Sports gambling legislation in New York State continues to push forward, even though everyone is almost certain Governor Andrew Cuomo is going to block any bill. A Senate committee approved a piece of legislation Monday that would allow online platforms to be created by brick-and-mortar casinos in upstate markets and the legislation will now move to its next stop, the Senate Finance Committee.
The bill’s sponsors believe, based on legal input, that New York can introduce sports gambling expansion without requiring input from state residents. On the other hand, Cuomo is insisting that the state’s Constitution requires a public vote, and has said that he would most likely not sign any sports gambling expansion bill. At the same time, several horseracing tracks and racinos have voiced their opinion that the expanded sports gambling could impact their operations. The link between their opinion and the governor’s position is most likely more than just a little tenuous.
New York Senator Joe Addabbo, sponsor of the bill and the chairman of the Senate Racing and Wagering Committee that just approved the bill yesterday, recognizes that there is a lot of work to be done. He explained to reporters after the vote, “This is a cement that’s nearly not yet hardened and hopefully we can mold it, and hopefully we can mold it to be more inclusionary.”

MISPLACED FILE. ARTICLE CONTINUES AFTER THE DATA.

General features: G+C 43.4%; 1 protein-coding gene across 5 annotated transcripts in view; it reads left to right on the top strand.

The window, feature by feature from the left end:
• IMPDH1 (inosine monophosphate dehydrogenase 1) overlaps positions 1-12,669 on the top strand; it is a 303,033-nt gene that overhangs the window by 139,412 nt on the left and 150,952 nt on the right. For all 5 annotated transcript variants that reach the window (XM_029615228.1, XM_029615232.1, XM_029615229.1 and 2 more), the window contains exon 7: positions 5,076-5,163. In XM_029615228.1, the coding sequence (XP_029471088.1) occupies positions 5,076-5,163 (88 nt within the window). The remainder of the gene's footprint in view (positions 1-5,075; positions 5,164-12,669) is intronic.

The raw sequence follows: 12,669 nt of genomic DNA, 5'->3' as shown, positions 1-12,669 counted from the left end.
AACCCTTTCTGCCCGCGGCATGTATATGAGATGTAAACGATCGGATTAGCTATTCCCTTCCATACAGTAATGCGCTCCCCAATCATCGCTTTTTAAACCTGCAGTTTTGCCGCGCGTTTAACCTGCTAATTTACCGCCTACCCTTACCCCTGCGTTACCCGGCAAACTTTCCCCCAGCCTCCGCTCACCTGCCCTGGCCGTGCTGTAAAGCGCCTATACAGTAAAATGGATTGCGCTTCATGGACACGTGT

The horseracing tracks and racinos are controlled by the New York Racing Association (NYRA), which already allows bets to be placed through mobile apps. Addabbo believes that it would be possible for the gambling industry’s different elements to merge and explained, “It’s the future of our state that maybe we include horse racing in with the gaming. We need to streamline our gaming industry. This may not be phase one, it may not be tomorrow, but in the future I envision we streamline and reform the industry by including horse racing.”
If lawmakers can move quickly enough on the bill—and convince Cuomo that he’s wrong—expanded sports gambling could come before the start of the next NFL season, which would be a huge bonus for the state’s coffers. However, the legislative session wraps up toward the end of June, which doesn’t necessarily leave a lot of time for everything that needs to be accomplished.